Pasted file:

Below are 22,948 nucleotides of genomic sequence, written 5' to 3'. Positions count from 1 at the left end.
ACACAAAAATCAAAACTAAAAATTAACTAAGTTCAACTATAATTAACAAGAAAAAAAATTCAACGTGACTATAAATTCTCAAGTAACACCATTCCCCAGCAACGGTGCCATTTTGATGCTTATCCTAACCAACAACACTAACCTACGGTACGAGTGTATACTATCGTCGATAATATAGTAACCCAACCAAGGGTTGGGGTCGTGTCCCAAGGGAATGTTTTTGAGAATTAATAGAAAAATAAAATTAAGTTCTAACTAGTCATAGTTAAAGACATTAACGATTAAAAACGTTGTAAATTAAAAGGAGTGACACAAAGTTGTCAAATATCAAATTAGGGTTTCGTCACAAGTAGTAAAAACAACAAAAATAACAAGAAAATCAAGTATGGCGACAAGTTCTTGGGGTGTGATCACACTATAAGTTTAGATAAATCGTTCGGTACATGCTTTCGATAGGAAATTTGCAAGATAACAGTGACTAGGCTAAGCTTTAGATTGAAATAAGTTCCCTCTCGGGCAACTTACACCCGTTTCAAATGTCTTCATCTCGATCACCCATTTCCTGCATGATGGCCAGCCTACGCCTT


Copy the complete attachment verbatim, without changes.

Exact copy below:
Below are 22,948 nucleotides of genomic sequence, written 5' to 3'. Positions count from 1 at the left end.
ACACAAAAATCAAAACTAAAAATTAACTAAGTTCAACTATAATTAACAAGAAAAAAAATTCAACGTGACTATAAATTCTCAAGTAACACCATTCCCCAGCAACGGTGCCATTTTGATGCTTATCCTAACCAACAACACTAACCTACGGTACGAGTGTATACTATCGTCGATAATATAGTAACCCAACCAAGGGTTGGGGTCGTGTCCCAAGGGAATGTTTTTGAGAATTAATAGAAAAATAAAATTAAGTTCTAACTAGTCATAGTTAAAGACATTAACGATTAAAAACGTTGTAAATTAAAAGGAGTGACACAAAGTTGTCAAATATCAAATTAGGGTTTCGTCACAAGTAGTAAAAACAACAAAAATAACAAGAAAATCAAGTATGGCGACAAGTTCTTGGGGTGTGATCACACTATAAGTTTAGATAAATCGTTCGGTACATGCTTTCGATAGGAAATTTGCAAGATAACAGTGACTAGGCTAAGCTTTAGATTGAAATAAGTTCCCTCTCGGGCAACTTACACCCGTTTCAAATGTCTTCATCTCGATCACCCATTTCCTGCATGATGGCCAGCCTACGCCTT